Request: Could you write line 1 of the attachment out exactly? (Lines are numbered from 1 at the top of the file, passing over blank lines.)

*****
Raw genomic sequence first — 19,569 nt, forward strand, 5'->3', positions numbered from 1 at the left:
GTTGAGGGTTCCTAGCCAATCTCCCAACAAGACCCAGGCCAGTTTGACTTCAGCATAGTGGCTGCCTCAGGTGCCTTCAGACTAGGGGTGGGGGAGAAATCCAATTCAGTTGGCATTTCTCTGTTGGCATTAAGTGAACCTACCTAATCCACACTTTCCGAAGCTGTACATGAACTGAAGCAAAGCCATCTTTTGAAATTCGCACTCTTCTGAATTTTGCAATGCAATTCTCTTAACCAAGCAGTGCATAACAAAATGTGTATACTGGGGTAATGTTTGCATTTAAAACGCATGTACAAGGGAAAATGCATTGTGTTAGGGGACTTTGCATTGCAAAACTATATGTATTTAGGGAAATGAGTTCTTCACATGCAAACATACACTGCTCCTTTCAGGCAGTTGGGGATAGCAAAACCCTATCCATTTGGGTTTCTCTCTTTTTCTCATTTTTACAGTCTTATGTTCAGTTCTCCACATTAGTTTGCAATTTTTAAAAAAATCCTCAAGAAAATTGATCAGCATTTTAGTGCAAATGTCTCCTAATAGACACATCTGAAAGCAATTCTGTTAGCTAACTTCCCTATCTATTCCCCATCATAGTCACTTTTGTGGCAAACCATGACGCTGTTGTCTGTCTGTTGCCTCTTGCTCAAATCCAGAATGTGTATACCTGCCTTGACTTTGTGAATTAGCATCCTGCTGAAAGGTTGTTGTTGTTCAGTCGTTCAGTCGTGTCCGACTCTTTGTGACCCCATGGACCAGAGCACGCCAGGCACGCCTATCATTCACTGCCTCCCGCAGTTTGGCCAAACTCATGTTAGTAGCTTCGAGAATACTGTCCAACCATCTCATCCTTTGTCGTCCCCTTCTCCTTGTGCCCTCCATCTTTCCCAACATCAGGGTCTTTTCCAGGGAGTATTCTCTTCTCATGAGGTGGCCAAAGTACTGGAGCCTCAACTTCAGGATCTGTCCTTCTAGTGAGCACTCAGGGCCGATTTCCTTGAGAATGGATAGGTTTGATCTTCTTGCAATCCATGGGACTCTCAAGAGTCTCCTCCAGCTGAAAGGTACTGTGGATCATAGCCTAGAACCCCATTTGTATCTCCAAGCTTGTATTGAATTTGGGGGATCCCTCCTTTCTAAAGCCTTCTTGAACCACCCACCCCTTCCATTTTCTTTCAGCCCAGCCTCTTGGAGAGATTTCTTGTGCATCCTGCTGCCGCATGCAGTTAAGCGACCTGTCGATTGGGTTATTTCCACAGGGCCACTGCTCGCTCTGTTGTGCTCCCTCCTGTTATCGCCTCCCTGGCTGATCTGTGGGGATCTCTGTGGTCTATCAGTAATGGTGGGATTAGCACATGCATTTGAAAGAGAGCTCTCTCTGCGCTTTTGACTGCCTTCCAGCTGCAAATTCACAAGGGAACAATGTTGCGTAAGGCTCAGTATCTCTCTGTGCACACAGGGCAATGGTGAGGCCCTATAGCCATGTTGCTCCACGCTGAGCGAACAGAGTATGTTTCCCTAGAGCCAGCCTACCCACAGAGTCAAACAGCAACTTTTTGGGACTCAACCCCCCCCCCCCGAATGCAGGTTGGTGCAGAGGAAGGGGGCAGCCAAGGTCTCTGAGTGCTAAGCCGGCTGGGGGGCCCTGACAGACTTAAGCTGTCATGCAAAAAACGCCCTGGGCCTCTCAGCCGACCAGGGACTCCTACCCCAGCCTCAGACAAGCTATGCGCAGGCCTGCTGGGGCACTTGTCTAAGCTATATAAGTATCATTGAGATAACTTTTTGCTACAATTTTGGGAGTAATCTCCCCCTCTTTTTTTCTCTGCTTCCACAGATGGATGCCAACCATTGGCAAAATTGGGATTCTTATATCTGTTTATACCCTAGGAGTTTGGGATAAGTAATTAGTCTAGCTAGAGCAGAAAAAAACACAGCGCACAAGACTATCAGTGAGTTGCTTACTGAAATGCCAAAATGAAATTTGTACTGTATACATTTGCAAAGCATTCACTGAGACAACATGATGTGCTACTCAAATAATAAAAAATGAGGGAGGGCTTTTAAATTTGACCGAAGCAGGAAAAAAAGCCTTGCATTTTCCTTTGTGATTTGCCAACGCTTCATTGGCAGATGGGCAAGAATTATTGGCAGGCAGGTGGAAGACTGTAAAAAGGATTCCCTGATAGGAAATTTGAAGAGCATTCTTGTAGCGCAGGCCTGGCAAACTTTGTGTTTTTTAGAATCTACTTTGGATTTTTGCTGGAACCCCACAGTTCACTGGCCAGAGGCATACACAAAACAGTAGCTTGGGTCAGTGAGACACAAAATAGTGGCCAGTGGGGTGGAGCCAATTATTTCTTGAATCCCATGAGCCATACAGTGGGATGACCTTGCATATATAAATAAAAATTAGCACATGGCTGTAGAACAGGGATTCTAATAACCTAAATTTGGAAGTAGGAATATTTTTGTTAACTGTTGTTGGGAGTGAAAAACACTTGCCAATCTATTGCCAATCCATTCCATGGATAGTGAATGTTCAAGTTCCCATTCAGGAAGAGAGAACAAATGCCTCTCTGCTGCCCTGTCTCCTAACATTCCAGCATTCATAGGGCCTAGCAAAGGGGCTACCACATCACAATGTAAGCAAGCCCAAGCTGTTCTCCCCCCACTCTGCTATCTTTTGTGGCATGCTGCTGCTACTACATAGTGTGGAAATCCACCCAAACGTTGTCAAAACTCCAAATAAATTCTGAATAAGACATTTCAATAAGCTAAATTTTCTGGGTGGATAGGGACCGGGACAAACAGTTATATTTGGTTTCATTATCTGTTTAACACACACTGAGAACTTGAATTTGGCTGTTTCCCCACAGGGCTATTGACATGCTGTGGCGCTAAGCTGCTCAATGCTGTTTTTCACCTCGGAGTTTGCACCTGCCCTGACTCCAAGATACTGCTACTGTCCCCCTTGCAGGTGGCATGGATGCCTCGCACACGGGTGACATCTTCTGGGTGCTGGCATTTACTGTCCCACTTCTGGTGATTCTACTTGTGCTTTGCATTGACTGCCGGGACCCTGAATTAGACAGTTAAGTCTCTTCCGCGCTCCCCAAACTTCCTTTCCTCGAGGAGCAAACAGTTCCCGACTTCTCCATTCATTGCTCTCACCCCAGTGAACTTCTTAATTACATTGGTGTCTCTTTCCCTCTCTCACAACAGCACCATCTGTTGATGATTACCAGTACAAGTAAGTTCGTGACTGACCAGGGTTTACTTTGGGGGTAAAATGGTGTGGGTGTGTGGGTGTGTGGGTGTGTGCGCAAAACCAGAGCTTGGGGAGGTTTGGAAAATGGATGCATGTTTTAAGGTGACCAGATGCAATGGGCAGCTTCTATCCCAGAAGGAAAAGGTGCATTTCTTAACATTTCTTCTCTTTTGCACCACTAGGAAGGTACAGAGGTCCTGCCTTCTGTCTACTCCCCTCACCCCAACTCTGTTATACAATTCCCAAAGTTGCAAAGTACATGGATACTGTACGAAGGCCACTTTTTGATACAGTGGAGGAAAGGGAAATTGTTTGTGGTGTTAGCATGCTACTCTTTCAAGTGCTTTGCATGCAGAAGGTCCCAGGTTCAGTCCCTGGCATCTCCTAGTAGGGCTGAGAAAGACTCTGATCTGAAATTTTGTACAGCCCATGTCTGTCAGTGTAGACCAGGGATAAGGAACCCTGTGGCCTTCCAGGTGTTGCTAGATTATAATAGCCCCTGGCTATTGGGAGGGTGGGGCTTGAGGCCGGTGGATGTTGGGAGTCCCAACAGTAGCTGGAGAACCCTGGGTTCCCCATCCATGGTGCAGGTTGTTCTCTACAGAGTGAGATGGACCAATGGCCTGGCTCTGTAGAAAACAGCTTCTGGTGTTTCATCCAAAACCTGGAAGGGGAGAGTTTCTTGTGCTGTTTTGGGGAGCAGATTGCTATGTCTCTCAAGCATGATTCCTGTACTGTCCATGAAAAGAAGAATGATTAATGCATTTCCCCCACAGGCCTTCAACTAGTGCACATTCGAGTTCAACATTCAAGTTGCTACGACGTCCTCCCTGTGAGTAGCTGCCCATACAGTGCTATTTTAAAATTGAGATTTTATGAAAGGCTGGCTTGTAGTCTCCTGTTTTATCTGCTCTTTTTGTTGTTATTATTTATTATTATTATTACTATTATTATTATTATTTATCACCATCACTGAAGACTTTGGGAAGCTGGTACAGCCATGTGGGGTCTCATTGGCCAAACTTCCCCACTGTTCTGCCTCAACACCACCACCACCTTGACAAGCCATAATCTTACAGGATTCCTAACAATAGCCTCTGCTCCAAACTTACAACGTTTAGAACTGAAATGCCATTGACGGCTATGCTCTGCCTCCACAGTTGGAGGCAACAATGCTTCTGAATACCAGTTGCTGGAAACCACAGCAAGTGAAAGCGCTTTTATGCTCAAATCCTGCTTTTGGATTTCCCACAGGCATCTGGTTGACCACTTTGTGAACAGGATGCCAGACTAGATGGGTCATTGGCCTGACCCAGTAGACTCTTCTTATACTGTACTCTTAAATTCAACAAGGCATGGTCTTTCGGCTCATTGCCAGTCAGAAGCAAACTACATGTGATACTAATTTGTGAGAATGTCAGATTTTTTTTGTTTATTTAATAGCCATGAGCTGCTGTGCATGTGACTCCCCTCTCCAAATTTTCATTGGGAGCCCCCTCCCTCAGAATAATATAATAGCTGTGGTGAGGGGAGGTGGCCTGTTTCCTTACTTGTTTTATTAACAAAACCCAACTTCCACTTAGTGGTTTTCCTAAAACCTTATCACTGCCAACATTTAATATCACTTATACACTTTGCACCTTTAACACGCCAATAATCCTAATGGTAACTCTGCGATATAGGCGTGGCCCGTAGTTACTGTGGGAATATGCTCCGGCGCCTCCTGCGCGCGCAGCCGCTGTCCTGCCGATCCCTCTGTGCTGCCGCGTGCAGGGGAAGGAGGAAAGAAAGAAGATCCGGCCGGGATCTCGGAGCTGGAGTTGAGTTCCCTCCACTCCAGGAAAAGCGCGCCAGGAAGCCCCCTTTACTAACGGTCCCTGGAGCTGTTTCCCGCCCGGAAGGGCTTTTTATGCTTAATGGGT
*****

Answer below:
Raw genomic sequence first — 19,569 nt, forward strand, 5'->3', positions numbered from 1 at the left: